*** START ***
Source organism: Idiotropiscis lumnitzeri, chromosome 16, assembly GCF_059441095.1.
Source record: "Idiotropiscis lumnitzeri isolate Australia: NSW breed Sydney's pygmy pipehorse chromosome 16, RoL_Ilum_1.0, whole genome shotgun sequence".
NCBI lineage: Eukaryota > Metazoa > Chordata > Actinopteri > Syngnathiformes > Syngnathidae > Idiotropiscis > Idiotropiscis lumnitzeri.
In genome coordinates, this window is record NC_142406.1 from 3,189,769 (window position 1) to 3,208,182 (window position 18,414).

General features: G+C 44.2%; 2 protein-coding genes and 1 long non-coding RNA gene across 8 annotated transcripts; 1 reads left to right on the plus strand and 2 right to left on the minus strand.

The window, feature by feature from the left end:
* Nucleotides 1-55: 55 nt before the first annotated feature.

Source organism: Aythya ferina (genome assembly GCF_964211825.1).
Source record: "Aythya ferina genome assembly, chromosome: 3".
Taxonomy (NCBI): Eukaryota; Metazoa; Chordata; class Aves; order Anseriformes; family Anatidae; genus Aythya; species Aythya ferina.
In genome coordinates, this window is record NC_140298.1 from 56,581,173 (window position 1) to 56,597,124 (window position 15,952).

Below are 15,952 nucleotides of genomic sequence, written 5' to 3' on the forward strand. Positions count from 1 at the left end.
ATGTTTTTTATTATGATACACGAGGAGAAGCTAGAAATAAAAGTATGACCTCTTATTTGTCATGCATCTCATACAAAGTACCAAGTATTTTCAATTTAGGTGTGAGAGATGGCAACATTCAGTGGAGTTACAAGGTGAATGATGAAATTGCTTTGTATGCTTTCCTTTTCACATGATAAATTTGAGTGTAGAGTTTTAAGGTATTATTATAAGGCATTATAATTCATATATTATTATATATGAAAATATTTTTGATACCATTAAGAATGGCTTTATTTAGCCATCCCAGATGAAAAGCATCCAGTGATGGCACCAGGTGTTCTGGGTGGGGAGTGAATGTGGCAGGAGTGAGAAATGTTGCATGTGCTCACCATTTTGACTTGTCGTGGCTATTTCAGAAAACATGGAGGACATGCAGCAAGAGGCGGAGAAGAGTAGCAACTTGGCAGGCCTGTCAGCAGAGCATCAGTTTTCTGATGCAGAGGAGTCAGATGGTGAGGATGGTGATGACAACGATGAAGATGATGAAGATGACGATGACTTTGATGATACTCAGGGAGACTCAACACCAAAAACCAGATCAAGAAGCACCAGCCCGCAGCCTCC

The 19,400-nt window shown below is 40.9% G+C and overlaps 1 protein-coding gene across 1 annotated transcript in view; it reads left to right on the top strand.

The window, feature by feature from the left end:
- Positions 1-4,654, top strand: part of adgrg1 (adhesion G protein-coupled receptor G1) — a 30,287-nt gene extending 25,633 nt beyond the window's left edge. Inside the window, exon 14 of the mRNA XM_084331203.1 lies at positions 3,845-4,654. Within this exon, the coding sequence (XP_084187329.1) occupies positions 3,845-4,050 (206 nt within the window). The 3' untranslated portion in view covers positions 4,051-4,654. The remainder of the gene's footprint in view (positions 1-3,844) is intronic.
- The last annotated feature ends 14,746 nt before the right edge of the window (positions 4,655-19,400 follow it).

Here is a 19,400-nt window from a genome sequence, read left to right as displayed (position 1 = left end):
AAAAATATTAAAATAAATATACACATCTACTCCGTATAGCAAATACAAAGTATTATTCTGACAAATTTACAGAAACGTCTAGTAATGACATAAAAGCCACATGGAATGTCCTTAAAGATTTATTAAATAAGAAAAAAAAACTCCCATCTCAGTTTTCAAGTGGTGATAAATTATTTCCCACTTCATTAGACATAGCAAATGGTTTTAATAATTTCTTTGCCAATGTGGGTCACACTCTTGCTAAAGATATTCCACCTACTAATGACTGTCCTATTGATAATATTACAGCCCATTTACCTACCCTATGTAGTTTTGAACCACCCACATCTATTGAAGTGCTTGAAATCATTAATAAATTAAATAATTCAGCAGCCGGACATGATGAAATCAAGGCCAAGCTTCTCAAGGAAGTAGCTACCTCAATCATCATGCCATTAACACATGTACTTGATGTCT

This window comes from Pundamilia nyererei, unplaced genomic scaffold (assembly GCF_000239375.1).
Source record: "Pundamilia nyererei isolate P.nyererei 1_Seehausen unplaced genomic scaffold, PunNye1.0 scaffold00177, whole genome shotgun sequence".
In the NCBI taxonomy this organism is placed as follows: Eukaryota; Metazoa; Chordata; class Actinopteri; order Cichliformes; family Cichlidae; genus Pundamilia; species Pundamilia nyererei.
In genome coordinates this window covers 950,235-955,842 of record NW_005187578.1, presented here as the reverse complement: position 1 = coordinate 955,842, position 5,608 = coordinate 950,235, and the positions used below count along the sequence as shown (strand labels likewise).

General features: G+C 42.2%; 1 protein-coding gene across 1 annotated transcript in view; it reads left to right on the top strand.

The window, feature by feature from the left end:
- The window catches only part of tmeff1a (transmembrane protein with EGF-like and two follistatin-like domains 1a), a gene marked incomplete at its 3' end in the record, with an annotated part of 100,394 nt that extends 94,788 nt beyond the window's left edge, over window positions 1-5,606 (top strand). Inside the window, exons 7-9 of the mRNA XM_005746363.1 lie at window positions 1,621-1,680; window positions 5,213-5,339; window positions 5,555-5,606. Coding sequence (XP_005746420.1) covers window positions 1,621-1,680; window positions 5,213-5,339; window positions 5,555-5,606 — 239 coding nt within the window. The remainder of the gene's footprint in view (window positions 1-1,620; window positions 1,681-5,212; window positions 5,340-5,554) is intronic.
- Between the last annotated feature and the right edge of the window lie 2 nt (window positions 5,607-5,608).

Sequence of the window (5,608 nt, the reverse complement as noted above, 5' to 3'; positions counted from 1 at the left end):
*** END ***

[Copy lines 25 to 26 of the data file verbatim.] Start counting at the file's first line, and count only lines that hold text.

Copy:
The window, feature by feature from the left end:
- The window catches only part of tmeff1a (transmembrane protein with EGF-like and two follistatin-like domains 1a), a gene marked incomplete at its 3' end in the record, with an annotated part of 100,394 nt that extends 94,788 nt beyond the window's left edge, over window positions 1-5,606 (top strand). Inside the window, exons 7-9 of the mRNA XM_005746363.1 lie at window positions 1,621-1,680; window positions 5,213-5,339; window positions 5,555-5,606. Coding sequence (XP_005746420.1) covers window positions 1,621-1,680; window positions 5,213-5,339; window positions 5,555-5,606 — 239 coding nt within the window. The remainder of the gene's footprint in view (window positions 1-1,620; window positions 1,681-5,212; window positions 5,340-5,554) is intronic.